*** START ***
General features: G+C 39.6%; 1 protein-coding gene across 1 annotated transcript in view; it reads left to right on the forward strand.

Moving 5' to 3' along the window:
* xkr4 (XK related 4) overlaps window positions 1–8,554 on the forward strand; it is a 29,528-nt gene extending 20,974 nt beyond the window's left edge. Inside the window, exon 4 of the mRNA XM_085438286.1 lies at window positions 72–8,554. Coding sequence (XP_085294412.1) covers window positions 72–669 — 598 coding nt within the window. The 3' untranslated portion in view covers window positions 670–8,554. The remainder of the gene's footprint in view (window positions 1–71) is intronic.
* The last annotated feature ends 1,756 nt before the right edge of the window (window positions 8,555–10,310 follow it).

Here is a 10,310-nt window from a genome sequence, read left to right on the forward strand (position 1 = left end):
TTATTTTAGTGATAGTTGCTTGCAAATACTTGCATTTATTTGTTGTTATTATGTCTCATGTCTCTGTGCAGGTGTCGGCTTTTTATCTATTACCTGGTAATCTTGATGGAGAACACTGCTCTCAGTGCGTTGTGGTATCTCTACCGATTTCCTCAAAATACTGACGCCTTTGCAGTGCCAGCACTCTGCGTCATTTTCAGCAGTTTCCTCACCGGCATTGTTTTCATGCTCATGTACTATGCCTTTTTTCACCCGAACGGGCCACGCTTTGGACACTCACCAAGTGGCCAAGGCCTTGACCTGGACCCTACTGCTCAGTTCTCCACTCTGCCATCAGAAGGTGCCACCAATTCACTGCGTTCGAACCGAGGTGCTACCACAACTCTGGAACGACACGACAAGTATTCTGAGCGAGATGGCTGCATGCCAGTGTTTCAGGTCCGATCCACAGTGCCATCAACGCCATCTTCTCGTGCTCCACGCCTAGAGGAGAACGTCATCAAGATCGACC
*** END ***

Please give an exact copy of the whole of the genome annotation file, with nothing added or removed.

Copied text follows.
General features: G+C 39.6%; 1 protein-coding gene across 1 annotated transcript in view; it reads left to right on the forward strand.

Moving 5' to 3' along the window:
* xkr4 (XK related 4) overlaps window positions 1–8,554 on the forward strand; it is a 29,528-nt gene extending 20,974 nt beyond the window's left edge. Inside the window, exon 4 of the mRNA XM_085438286.1 lies at window positions 72–8,554. Coding sequence (XP_085294412.1) covers window positions 72–669 — 598 coding nt within the window. The 3' untranslated portion in view covers window positions 670–8,554. The remainder of the gene's footprint in view (window positions 1–71) is intronic.
* The last annotated feature ends 1,756 nt before the right edge of the window (window positions 8,555–10,310 follow it).

Here is a 10,310-nt window from a genome sequence, read left to right on the forward strand (position 1 = left end):
TTATTTTAGTGATAGTTGCTTGCAAATACTTGCATTTATTTGTTGTTATTATGTCTCATGTCTCTGTGCAGGTGTCGGCTTTTTATCTATTACCTGGTAATCTTGATGGAGAACACTGCTCTCAGTGCGTTGTGGTATCTCTACCGATTTCCTCAAAATACTGACGCCTTTGCAGTGCCAGCACTCTGCGTCATTTTCAGCAGTTTCCTCACCGGCATTGTTTTCATGCTCATGTACTATGCCTTTTTTCACCCGAACGGGCCACGCTTTGGACACTCACCAAGTGGCCAAGGCCTTGACCTGGACCCTACTGCTCAGTTCTCCACTCTGCCATCAGAAGGTGCCACCAATTCACTGCGTTCGAACCGAGGTGCTACCACAACTCTGGAACGACACGACAAGTATTCTGAGCGAGATGGCTGCATGCCAGTGTTTCAGGTCCGATCCACAGTGCCATCAACGCCATCTTCTCGTGCTCCACGCCTAGAGGAGAACGTCATCAAGATCGACC